For the moment Harry Potter’s famous invisibility cloak will remain in the realms of fiction, but significant steps have been made towards the very first real life invisibility. Researchers at the Lawrence Berkley National Laboratory and the United States’ Department of Energy have found a way of creating an ultra-thin, skin-like invisibility cloak that is able to conform to the shape of any object and conceal it from detection.
Sound brilliant right? The only difference between the multitude of sic-fi cloaks and this real life contraption is that currently it only works at a microscopic scale. Having said that the principle behind it has huge potential, and should be able to be scaled up to a macroscopic scale.
The “skin-cloak” is barely 80 nanometers thick, and is made up of gold nano antennas that wrap around a material only a few cells thick.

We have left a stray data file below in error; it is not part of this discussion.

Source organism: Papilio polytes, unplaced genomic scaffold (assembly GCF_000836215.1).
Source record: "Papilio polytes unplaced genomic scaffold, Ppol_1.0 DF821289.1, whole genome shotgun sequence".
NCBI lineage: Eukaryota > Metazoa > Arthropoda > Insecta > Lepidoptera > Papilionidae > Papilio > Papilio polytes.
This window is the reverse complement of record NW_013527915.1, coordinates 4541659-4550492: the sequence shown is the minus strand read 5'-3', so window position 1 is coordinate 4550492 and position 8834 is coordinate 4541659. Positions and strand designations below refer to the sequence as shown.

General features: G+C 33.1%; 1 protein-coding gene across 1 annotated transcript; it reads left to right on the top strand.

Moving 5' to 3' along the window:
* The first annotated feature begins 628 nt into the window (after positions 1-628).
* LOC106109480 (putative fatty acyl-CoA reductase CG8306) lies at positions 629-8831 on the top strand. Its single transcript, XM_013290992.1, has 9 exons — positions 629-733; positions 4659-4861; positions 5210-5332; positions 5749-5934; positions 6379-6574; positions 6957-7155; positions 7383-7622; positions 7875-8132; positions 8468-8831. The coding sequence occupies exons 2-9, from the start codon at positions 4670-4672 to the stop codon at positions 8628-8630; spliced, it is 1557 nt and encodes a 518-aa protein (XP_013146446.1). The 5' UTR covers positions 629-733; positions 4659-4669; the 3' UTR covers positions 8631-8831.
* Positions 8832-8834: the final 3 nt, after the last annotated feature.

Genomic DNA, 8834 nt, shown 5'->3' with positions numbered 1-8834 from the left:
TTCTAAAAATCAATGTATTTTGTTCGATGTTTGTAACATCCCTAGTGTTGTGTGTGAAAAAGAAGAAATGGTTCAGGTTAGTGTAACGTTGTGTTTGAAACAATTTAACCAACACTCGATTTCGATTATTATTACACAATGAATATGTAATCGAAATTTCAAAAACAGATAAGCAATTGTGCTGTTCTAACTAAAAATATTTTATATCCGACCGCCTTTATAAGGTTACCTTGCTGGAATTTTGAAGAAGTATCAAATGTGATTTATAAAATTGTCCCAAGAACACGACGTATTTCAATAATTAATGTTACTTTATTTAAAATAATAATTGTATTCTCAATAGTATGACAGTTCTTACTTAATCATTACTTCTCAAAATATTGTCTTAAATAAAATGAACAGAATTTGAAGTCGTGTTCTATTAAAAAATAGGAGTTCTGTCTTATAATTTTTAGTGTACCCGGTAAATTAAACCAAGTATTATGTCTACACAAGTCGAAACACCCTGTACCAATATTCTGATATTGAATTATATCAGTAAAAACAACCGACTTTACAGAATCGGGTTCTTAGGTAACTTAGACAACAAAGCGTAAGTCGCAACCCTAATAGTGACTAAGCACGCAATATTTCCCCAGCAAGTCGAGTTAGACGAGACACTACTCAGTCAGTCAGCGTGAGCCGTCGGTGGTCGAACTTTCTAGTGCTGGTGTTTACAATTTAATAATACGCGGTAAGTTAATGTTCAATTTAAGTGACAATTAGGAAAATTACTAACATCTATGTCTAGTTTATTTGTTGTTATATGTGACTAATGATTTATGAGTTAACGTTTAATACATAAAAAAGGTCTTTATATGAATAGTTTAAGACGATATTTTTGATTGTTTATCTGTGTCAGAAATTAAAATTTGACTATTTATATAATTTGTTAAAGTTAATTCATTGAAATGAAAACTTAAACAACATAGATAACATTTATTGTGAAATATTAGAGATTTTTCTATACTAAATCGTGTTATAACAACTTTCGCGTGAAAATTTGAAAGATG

An invisibility cloak isn’t the only thing this technology could one day give birth to. Being able to manipulate the way light interacts with metamaterials could open the door to high resolution optical microscopes and super fast optical computers. Another potential option is to use the the skin cloak to hide the layout of microelectronic components, or even for security encryption purposes.
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